In goal, the dynamic seems one of the consequences of development. With Braden Holtby firmly established as the number one goalie, and Ilya Samsonov viewed as the number one goalie in waiting, Philipp Grubauer was caught in the no-man’s land of being stuck in a role from which escape would have been difficult with this team, at least until Samsonov was (hopefully) ready to take on the number one role. Grubauer’s performance as Holtby’s backup over the last few seasons allowed the Caps the luxury of being patient with Samsonov’s remaining in the KHL before taking on his apprenticeship in Hershey last season. The process by which Grubauer left Washington after the Stanley Cup win and Samsonov took over his position this season eventually worked out.

Grubauer struggled a bit in his new setting last year, posting his worst goals against average (2.64) and save percentage (.917) of his career since his two-game stint with the Caps in his first year, in 2012-2013. While Samsonov was learning the North American version of his trade in Hershey last season, Pheonix Copley was filling the backup role. He did so adequately (16-7-3, 2.90, .905, one shutout), but it seemed clear that he was not going to be the long-term solution Samsonov would be, and he was swapped for Samsonov between the Bears and Capitals as this season began.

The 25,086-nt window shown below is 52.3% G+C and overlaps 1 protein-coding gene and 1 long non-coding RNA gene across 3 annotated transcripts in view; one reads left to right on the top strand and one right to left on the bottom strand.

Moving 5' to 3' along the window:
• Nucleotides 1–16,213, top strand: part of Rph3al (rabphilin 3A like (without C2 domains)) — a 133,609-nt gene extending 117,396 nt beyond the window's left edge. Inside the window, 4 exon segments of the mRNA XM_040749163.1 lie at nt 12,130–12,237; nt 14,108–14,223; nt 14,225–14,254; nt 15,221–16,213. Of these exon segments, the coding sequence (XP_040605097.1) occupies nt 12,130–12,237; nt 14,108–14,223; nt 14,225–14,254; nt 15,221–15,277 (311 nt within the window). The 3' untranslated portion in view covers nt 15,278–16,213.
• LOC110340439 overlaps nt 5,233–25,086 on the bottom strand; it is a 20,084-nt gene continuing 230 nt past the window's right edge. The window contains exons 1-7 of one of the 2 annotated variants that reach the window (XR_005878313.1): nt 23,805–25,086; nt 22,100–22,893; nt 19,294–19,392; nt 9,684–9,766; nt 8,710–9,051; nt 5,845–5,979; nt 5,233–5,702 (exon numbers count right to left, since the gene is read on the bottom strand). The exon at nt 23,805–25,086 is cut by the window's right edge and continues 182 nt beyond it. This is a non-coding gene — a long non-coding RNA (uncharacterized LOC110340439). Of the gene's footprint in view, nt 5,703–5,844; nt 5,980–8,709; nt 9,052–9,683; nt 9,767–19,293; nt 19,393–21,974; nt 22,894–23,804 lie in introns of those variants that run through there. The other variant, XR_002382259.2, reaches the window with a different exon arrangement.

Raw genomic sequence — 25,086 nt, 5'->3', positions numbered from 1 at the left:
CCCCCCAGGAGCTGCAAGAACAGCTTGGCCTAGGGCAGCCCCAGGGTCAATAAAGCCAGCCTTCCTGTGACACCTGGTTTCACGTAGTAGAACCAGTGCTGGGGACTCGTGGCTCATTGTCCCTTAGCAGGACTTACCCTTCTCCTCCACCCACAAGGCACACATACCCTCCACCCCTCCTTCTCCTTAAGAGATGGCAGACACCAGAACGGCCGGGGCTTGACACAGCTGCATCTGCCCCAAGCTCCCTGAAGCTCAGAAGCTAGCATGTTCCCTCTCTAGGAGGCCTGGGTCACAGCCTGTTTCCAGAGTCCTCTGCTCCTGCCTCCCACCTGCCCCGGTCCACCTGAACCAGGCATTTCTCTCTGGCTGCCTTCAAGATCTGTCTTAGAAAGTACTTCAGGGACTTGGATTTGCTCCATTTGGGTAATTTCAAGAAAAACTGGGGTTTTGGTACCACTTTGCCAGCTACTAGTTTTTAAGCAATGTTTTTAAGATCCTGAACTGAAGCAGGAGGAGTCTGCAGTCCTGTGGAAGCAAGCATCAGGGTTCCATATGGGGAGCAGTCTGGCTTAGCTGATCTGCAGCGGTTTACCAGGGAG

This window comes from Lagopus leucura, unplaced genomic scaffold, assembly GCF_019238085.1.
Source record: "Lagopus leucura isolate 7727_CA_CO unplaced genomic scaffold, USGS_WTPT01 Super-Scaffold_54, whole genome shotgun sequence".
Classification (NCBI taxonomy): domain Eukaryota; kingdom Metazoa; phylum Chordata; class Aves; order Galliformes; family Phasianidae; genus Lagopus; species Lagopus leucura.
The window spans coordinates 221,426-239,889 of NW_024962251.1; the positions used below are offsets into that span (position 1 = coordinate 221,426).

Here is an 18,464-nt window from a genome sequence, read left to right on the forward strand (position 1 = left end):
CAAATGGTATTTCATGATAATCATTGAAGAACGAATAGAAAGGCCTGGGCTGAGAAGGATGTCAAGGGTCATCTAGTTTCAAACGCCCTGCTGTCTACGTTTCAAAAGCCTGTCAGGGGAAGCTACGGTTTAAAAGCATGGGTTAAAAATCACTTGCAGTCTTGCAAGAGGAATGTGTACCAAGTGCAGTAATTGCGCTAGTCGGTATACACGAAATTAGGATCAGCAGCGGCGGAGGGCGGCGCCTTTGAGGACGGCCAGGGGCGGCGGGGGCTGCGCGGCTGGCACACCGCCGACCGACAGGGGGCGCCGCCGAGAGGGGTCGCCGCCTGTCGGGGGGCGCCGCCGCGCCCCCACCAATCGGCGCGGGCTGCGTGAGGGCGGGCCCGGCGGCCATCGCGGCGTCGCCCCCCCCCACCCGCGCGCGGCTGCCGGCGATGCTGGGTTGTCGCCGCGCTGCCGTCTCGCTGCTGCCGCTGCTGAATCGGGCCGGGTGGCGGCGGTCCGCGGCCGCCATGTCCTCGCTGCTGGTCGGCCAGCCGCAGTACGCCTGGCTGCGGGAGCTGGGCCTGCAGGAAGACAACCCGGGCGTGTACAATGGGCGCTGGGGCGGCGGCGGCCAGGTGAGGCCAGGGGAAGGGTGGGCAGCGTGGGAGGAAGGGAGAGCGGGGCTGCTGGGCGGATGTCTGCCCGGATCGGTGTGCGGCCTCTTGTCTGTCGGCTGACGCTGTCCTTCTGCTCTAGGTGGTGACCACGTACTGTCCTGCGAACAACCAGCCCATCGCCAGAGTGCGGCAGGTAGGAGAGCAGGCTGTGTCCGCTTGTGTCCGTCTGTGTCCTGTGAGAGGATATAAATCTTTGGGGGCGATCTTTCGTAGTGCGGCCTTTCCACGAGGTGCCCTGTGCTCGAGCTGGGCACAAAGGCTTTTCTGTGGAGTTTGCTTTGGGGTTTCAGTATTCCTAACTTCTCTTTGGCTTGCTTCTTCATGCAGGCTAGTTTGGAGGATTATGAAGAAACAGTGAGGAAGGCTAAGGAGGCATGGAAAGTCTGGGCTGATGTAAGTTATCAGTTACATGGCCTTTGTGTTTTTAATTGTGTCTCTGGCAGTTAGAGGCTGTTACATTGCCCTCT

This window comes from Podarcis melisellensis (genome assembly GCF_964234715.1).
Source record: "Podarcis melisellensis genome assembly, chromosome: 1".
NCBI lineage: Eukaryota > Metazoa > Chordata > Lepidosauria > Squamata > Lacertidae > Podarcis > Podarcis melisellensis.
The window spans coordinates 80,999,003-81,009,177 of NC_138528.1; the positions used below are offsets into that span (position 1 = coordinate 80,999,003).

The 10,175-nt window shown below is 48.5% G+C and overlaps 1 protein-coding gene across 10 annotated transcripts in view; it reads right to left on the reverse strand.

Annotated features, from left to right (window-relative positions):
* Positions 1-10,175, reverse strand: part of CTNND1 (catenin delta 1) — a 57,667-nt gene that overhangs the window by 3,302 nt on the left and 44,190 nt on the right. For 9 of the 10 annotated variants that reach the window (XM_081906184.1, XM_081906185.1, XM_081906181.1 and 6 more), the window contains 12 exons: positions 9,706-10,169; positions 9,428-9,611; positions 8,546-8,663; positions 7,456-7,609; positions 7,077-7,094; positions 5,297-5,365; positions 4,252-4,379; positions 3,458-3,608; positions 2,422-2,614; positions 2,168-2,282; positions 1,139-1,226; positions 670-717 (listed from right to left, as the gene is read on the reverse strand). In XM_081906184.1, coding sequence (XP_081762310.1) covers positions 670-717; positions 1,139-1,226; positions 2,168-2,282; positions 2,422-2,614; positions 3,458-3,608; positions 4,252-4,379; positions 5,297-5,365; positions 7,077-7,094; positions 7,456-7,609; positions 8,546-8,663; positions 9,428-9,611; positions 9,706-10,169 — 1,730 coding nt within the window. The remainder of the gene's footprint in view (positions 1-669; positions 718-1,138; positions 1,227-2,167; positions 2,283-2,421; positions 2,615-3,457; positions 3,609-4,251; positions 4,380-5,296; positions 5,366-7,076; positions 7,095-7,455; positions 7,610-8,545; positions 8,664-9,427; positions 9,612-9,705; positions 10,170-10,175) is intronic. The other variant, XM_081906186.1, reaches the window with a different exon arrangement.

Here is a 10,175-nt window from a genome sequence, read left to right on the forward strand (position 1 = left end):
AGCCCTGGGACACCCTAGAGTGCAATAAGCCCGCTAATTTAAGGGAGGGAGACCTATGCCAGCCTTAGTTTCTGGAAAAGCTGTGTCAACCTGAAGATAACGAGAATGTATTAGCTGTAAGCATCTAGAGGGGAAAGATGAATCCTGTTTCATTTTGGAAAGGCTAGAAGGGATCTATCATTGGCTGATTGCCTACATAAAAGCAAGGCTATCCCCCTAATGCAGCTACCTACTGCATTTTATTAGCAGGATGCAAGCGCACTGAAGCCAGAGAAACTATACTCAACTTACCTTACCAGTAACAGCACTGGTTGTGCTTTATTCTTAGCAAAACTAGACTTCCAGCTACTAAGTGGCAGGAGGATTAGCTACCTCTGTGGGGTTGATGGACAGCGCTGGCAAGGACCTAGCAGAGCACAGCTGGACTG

Taken as a whole, particularly among the skaters, the Caps’ front office has done a very good job and swapping parts in and out among the bottom six forwards and the defense, changing the overall personality of the team to an edgier, more balanced club, while not sacrificing performance. In goal, Caps fans are getting a close up look at how the position evolves and how the goalie of tomorrow is groomed today while still getting top-notch production from the man between the pipes on whom much of this season’s success depends. The proof of the skill with which this has been accomplished is in the results, although much work remains this season to make it a success.

Nevertheless, it is a most interesting example of roster management in a league that is in constant roster flux.